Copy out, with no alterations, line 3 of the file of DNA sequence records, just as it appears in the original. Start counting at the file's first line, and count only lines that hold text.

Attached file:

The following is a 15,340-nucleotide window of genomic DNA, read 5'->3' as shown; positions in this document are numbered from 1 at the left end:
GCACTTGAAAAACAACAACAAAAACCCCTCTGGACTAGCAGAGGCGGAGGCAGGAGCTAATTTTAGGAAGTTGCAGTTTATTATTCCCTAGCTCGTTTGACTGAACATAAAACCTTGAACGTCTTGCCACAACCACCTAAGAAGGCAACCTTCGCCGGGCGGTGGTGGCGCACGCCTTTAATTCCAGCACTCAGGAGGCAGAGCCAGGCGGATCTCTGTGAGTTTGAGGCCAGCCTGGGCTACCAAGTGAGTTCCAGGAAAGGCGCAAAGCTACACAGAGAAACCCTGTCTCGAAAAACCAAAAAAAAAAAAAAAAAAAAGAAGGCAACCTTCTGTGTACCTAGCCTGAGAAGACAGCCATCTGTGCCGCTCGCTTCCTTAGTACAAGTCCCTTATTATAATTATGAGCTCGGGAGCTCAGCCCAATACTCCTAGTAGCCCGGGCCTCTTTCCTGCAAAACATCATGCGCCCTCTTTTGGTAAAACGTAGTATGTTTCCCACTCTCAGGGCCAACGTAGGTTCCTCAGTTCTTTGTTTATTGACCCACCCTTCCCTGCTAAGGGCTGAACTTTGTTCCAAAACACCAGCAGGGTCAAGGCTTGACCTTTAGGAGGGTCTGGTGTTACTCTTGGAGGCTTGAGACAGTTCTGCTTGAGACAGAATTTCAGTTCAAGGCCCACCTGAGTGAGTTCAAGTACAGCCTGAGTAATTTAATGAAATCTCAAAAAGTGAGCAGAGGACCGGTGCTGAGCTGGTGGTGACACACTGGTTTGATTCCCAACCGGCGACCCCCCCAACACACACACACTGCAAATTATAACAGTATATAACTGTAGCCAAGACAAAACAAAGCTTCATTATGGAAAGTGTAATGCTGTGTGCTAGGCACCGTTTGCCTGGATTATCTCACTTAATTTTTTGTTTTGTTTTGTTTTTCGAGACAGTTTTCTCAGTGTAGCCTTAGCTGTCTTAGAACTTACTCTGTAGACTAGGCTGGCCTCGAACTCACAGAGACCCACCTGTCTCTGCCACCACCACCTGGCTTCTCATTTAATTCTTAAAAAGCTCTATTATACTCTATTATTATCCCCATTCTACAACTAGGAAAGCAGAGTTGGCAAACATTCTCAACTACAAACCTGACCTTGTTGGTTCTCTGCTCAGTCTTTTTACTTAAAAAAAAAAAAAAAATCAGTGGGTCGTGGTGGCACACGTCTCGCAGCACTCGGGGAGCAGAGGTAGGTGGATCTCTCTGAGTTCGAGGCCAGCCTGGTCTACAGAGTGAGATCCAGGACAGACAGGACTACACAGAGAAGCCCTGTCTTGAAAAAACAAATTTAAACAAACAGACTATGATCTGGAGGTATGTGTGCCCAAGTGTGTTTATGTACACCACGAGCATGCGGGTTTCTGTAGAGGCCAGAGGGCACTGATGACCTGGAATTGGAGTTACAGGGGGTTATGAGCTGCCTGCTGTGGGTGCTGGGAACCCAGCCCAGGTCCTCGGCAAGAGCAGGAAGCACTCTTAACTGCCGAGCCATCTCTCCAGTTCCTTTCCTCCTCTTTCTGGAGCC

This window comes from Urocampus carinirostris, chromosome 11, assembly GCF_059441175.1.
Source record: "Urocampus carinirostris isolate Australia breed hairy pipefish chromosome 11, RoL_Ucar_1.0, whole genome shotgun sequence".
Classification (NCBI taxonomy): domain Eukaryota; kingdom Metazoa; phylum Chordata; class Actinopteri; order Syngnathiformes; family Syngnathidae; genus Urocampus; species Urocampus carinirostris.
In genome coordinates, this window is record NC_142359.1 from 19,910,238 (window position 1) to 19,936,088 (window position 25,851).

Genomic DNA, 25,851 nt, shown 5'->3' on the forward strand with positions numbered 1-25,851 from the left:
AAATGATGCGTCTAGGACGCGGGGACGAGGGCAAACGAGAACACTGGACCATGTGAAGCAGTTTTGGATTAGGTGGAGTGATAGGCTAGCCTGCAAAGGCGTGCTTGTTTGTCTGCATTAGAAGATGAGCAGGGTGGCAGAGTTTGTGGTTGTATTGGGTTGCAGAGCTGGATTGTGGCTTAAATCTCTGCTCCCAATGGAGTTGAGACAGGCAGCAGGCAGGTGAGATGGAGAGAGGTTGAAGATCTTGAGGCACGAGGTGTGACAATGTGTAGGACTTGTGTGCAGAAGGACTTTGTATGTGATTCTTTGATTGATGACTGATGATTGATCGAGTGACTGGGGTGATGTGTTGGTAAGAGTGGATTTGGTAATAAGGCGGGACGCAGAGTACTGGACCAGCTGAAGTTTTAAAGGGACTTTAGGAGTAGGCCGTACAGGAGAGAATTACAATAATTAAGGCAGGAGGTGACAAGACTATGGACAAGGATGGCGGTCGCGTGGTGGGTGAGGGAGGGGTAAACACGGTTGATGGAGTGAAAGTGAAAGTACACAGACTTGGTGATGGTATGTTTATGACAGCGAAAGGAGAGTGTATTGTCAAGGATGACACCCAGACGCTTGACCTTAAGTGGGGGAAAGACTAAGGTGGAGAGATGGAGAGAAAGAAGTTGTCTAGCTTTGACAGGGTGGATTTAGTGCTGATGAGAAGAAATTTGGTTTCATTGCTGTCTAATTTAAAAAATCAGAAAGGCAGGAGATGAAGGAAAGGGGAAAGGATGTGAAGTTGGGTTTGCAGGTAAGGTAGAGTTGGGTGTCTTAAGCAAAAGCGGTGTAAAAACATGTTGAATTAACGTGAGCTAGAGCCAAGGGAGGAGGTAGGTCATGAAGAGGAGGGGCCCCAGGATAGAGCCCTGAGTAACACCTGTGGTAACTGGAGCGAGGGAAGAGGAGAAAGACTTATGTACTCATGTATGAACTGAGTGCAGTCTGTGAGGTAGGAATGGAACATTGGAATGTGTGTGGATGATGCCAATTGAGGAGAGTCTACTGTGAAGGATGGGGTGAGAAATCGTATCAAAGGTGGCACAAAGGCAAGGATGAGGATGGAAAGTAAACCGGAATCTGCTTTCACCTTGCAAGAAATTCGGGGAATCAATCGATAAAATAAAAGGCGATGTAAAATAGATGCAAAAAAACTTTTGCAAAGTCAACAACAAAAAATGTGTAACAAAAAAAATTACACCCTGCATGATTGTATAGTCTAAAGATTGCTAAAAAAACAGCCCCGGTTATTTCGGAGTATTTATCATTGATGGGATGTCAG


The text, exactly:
This window comes from Urocampus carinirostris, chromosome 11, assembly GCF_059441175.1.